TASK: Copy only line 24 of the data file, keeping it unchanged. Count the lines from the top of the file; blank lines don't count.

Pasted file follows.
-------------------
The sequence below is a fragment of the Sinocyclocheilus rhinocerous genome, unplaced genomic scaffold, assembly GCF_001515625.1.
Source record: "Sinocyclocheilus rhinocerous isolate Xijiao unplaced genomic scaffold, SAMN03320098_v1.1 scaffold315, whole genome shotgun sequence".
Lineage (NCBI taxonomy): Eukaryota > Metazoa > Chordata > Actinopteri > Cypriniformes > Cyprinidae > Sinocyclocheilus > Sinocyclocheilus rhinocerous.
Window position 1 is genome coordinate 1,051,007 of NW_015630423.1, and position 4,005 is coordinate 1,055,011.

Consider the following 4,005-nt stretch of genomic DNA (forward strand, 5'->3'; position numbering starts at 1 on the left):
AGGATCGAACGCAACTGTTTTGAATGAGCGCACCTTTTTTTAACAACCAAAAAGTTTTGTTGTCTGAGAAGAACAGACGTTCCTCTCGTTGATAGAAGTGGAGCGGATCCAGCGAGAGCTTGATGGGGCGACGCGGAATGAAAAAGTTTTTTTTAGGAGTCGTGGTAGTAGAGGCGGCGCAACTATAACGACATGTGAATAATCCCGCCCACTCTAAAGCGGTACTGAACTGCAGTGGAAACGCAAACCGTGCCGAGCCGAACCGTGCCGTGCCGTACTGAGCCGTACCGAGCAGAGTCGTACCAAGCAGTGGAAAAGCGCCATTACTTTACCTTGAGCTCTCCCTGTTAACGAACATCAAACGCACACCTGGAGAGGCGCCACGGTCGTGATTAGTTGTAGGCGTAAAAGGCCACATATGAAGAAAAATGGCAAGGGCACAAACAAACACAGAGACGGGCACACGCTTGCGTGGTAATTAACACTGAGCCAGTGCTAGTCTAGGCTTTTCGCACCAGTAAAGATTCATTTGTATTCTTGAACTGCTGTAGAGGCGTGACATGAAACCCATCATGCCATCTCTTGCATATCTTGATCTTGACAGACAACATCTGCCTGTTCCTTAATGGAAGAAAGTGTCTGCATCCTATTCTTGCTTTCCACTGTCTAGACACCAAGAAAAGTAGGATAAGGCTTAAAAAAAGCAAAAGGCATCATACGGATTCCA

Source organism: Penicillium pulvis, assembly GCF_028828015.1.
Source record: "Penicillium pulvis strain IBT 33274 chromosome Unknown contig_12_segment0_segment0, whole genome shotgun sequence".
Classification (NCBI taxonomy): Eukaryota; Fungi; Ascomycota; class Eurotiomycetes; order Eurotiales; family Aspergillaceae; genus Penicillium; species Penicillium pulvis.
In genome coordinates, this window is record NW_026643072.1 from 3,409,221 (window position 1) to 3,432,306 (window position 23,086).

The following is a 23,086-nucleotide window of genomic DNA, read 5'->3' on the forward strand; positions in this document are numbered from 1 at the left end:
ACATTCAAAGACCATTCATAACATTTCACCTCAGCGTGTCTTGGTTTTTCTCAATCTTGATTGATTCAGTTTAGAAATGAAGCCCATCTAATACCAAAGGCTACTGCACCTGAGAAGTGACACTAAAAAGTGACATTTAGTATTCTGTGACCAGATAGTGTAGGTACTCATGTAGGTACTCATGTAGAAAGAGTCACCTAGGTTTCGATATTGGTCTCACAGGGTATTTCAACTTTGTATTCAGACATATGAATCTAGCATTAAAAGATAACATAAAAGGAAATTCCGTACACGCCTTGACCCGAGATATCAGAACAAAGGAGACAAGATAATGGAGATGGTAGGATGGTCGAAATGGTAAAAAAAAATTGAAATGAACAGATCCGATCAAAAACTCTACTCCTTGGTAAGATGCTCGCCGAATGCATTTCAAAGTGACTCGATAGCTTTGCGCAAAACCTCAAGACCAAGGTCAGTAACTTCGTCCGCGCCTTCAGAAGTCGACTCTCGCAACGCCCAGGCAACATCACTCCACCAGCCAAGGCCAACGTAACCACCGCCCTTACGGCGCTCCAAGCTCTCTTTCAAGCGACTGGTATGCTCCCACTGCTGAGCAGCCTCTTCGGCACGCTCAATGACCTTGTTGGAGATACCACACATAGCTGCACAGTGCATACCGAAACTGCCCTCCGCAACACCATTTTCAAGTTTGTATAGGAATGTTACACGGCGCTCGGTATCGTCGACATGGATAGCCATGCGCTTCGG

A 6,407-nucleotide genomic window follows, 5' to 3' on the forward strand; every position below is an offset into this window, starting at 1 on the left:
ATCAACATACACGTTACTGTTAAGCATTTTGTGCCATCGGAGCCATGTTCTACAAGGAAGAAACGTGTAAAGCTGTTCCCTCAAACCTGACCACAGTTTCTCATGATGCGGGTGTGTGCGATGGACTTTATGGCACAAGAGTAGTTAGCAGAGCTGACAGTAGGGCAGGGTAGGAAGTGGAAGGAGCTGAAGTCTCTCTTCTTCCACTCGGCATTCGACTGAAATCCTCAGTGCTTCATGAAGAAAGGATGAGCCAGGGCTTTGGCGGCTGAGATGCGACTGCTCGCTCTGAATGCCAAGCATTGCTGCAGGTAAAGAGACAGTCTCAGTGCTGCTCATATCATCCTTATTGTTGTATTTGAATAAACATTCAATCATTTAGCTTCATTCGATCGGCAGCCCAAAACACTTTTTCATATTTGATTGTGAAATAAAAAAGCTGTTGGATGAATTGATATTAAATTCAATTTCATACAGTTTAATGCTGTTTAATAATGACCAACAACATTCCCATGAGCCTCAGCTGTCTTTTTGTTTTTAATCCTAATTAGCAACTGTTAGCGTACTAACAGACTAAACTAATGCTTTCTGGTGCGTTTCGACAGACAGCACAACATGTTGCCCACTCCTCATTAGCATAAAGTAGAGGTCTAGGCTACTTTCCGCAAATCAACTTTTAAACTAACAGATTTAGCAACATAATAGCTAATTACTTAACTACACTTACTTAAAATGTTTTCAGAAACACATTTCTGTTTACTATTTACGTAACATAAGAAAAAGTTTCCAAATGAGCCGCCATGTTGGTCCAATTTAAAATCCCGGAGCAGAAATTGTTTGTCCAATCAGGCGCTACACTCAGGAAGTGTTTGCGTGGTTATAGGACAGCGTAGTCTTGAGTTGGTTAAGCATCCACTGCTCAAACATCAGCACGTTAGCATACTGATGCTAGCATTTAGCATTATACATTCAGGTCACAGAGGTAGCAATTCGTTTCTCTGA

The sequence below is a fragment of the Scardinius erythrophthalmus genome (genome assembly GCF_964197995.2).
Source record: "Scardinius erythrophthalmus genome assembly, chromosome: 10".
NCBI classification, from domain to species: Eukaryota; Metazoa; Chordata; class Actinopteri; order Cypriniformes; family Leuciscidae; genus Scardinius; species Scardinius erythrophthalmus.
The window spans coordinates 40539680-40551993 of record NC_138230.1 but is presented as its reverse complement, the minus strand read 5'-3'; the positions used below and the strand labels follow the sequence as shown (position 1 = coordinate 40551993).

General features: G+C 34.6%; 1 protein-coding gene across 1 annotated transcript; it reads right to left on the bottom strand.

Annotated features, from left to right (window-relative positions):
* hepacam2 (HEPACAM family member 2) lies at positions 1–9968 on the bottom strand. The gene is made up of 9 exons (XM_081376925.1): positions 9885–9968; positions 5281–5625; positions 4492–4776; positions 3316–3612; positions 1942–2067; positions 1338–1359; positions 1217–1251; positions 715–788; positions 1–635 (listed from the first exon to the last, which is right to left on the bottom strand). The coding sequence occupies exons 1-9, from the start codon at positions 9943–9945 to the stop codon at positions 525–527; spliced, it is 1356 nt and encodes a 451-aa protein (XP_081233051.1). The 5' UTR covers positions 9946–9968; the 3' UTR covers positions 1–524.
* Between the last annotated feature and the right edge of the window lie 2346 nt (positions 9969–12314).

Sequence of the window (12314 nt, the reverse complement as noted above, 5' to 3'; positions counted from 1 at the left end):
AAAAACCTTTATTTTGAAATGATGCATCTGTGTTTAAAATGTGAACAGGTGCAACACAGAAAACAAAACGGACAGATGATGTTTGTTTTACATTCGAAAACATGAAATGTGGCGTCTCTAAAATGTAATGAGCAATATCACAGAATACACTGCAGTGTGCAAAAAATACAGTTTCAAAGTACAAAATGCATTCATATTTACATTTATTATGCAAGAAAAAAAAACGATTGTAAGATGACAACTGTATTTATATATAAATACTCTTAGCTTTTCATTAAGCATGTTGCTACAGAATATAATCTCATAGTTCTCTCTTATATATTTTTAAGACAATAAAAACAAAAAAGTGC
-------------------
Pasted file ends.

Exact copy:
AAAAACCTTTATTTTGAAATGATGCATCTGTGTTTAAAATGTGAACAGGTGCAACACAGAAAACAAAACGGACAGATGATGTTTGTTTTACATTCGAAAACATGAAATGTGGCGTCTCTAAAATGTAATGAGCAATATCACAGAATACACTGCAGTGTGCAAAAAATACAGTTTCAAAGTACAAAATGCATTCATATTTACATTTATTATGCAAGAAAAAAAAACGATTGTAAGATGACAACTGTATTTATATATAAATACTCTTAGCTTTTCATTAAGCATGTTGCTACAGAATATAATCTCATAGTTCTCTCTTATATATTTTTAAGACAATAAAAACAAAAAAGTGC